More brain-inspired neural networks with Neuromodulation
While Artificial Neural Networks are inspired by the brain, there are many important mechanisms in the brain that most ANNs leave out. Neuroevolution gives us the possibility to explore the effect of some of these. An example is neuromodulation: Certain signals in the brain are known to modulate areas in various ways, for instance temporarily increasing or decreasing the learning capability in a brain region. Some work in neuroevolution has explored the possibilities of such neuromodulated neural networks, but there is much more work to be done.
- Learning at different timescales. We know that in the brain, learning happens across different timescales (some is fast, tracking the learning signal instantly, while other is slower, averaging out noise in the training signal). These two styles of learning can be implemented as so-called activity-gating (a signal that for a moment turns a neuron on or off) and plasticity-gating (a signal that temporarily changes learning rates) neuromodulation, respectively.
Some work has been done on implementing both of these styles of neuromodulation, but I am not familiar with any work that tries to combine them. Could a combination give the benefits of both quick behavior adaptation when needed and more long-lasting learned behavior change? A good starting point could be to implement both styles of neuromodulation and let an evolutionary algorithm optimize neural nets, deciding which style to use where. Would we see "fast" adaptation evolve for some tasks (e.g. tasks where the environment switches between different phases, requiring certain behaviors to be triggered at different times) and "slow" adaptation for others (e.g. tasks where the agent needs to adapt its strategy to observations it makes, such as the T-Maze below).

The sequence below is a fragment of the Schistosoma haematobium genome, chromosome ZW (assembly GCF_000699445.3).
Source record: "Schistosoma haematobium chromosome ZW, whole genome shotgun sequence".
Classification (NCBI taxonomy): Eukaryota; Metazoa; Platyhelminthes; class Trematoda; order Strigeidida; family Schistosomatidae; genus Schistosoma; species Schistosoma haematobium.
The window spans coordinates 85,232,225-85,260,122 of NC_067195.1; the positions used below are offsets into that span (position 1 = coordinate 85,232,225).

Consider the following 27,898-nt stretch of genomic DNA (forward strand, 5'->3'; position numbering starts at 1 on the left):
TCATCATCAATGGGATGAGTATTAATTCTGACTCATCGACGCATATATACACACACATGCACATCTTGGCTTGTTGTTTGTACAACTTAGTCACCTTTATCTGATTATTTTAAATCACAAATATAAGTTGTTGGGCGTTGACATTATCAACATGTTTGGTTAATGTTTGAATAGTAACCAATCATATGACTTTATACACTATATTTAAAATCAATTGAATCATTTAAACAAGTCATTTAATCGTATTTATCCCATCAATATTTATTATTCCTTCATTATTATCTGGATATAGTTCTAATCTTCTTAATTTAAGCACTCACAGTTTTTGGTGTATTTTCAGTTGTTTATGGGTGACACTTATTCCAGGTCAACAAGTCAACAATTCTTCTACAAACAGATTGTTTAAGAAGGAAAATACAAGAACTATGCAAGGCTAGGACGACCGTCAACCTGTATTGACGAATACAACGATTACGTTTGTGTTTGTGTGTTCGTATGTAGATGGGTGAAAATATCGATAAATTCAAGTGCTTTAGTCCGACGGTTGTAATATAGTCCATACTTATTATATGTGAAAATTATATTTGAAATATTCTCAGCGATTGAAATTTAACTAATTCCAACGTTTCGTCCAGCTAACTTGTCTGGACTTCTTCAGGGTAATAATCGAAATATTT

- Neuromodulated Learning and Deep Learning. There has recently been some work combining Deep Learning and Neuroevolution. The idea behind this is that DL is very good at extracting features from high-dimensional data such as images, but struggles with solving sparse-reward Reinforcement Learning tasks. Neuroevolution can help, by taking the features extracted by DL and learning how to act based on them (see figure below). Perhaps could this symbiosis be even more efficient by combining DL with neuromodulated neuroevolution? Neuromodulation is known to help evolving agents learn from rewards. Could the power of Deep Learning help bring neuromodulated learning to problems with high-dimensional inputs, for instance, a T-Maze with pixel inputs?